May 26, 2011 (CIDRAP News) – It has long been suspected that influenza increases the risk of heart attacks, but the connection has been nebulous because it's difficult to distinguish the effects of flu from the effects of cold weather, which prevails in flu season in temperate regions.
Now, a British-Chinese research team says its analysis of 10 years' worth of flu, heart-attack, and weather data in the United Kingdom, a temperate country, and Hong Kong, a subtropical place, provides stronger evidence that flu contributes to myocardial infarction (MI).
Writing in the Journal of Infectious Diseases, the researchers conclude that up to 5.6% of MI-related deaths in Hong Kong and up to 3.4% of such deaths in England and Wales between 1999 and 2008 were attributable to flu.
"We found a consistent association between seasonal influenza circulation and acute MI-associated hospitalizations and deaths in 2 different settings characterized by differing populations, climates, and patterns of health-seeking behavior," says the report. The study was led by Charlotte Warren-Gash of Royal Free Hospital in London.
In an accompanying commentary, two flu specialists from the US Centers for Disease Control and Prevention (CDC) say the study strengthens the case for a link between flu and heart attacks and points up the need for flu vaccines that are more effective in elderly people.
Comparing MIs and flu activity
The authors say their study apparently is the first to examine the connection between flu activity and national rates of fatal and nonfatal MI in two different places and populations.
The researchers used government sources to gather data on MI-related hospitalizations and deaths in England and Wales and in Hong Kong for the period January 1999 through December 2008. They also relied on official sources for daily temperature and humidity data. For comparison, they also gathered data on two conditions not likely to be associated with flu: colon cancer and femoral neck fractures.
To track flu activity, the team examined general practitioner (GP) flu consultation rates for influenza-like illness (ILI) in the UK, while in Hong Kong they used the percentage of respiratory specimens that tested positive, since ILI data are deemed less specific for flu in subtropical areas. They compared the flu activity and MI data by week and used a regression analysis to control for the effects of temperature and humidity.
The analysis showed there were 1,219,150 MI-related hospitalizations and 410,204 MI-related deaths in England and Wales during the 10 years, for a median of 2,421 hospitalizations and 777 deaths per week, with a marked winter peak. ILI consultations ranged from 0.8 to 270.8 per 100,000 population per week and were highest in 1998-99 and 1999-2000.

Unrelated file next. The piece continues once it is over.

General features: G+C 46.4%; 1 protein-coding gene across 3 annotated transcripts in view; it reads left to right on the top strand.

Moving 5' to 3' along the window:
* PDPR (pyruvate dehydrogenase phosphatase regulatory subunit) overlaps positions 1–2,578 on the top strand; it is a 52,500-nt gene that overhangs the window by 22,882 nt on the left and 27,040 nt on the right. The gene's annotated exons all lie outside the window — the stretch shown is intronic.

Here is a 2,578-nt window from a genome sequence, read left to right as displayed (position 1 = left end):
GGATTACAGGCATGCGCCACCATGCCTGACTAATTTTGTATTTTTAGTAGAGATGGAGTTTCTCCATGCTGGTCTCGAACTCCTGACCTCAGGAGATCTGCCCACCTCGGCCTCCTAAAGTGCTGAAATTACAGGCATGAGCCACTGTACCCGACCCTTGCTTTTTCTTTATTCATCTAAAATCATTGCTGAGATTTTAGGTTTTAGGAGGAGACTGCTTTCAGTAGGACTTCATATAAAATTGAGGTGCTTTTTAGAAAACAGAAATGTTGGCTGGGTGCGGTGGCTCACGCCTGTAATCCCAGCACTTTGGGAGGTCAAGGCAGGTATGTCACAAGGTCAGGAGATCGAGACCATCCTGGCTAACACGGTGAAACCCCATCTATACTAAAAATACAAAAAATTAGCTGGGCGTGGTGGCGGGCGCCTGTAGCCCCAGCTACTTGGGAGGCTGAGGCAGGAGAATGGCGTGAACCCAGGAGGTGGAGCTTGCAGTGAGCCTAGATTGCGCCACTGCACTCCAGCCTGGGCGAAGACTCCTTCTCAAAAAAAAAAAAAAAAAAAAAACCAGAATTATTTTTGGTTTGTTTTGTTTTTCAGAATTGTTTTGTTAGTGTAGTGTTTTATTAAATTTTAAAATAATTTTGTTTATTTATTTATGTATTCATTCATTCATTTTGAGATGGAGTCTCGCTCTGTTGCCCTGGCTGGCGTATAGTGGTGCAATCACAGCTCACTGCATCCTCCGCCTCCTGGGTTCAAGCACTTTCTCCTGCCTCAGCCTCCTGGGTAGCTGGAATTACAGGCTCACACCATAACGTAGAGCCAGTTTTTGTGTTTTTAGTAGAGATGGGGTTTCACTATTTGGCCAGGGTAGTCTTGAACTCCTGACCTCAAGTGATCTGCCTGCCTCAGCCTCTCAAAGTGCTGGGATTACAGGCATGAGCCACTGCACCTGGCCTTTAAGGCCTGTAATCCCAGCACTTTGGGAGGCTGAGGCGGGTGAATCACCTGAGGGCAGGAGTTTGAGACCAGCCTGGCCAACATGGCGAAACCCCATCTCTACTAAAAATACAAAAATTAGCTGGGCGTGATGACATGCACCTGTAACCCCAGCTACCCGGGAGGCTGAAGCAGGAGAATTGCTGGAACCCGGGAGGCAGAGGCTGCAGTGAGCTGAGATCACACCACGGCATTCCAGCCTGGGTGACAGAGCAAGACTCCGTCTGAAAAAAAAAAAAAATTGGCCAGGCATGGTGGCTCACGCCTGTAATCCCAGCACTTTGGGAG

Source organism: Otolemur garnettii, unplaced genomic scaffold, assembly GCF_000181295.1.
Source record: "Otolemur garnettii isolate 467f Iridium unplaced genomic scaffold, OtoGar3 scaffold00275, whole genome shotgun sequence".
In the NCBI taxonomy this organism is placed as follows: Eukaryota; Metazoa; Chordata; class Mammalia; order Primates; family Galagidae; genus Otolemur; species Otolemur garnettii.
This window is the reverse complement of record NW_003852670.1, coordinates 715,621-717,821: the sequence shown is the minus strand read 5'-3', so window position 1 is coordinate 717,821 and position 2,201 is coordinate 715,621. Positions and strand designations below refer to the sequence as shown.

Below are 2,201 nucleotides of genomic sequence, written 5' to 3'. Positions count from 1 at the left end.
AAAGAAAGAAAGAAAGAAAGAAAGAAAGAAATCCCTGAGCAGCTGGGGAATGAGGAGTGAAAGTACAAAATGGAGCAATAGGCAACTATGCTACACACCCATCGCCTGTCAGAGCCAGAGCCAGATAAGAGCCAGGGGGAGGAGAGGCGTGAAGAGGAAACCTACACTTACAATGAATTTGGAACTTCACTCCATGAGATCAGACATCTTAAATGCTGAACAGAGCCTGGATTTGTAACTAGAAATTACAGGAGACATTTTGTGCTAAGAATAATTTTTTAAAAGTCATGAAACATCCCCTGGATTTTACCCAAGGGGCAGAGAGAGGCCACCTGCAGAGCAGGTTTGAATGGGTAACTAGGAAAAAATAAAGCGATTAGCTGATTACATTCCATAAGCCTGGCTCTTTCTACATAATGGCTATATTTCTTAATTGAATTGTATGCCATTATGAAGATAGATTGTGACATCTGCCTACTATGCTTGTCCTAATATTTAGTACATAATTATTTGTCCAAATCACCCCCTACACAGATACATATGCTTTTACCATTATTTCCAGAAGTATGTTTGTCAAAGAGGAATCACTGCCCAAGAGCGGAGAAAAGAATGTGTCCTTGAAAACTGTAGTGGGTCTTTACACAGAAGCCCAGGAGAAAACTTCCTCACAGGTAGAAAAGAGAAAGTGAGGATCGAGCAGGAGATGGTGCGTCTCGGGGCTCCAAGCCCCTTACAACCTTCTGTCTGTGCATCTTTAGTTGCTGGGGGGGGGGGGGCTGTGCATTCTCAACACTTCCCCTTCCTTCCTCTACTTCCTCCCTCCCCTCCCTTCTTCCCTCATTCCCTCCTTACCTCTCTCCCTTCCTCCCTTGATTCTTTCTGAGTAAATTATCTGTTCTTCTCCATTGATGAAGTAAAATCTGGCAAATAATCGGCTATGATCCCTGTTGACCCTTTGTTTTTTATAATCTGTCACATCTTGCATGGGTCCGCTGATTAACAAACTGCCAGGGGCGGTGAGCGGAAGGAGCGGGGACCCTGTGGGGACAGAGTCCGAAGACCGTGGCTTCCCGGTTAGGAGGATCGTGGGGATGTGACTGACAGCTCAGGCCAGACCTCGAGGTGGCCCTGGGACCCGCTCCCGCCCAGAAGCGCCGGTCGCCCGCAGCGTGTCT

For the same period, Hong Kong had 65,108 MI-linked hospitalizations and 18,780 deaths, for medians of 110 and 32 per week, respectively. The Hong Kong data showed a large winter peak and a small summer rise in MIs.
A strong association
After adjusting for temperature and humidity, the scientists found a "strong association" between GP consultations and MI-linked deaths in England and Wales. The association was clearest in models featuring "lag times" of 1 or 2 weeks between MI-related deaths and increases in flu indicators. For a 1-week lag, the incident rate ratio (IRR) was 1.051 (95% confidence interval [CI], 1.043 to 1.058; P<.01).
An association between flu activity and MI-related hospitalizations was also found for England and Wales, but it was smaller than the link between flu and MI deaths.
For Hong Kong the analysis showed a strong link between the proportion of specimens positive for flu and MI-related deaths occurring in the same week (no lag time) (IRR, 1.077; 95% CI, 1.013 to 1.145; P=.018), after adjustments for temperature and humidity. The analysis showed a slightly smaller association between flu diagnoses and MI hospitalizations in Hong Kong.
Depending on the seasonality model used, the researchers estimated that in England and Wales, 3.1% to 3.4% of MI-related deaths and 0.7% to 1.2% of MI-related hospitalizations were due to flu. For Hong Kong the estimates were 3.9% to 5.6% of deaths and 3.0% to 3.3% of hospitalizations. All of the estimates were found significant, with P values of .018 or lower. In both countries, the link between flu and MI was strongest in the oldest groups (80 years and older).
The findings were most striking for weeks of peak flu activity, according to the authors' models. At those times, 9.7% to 13.6% of MI deaths in Hong Kong and 10.7% to 11.8% of MI deaths in England and Wales were attributable to flu.
The analysis showed no association between flu activity and colon cancer or fractures of the femoral neck.
Study helps build the case
In the commentary, Lynn Finelli and Sandra S. Chaves of the CDC write, "This well-designed and -analyzed study adds to the pool of evidence supporting a relationship between influenza and AMI [acute MI] independent of temperature and humidity and is the first to our knowledge to propose influenza-attributable proportions for acute myocardial hospitalization and death."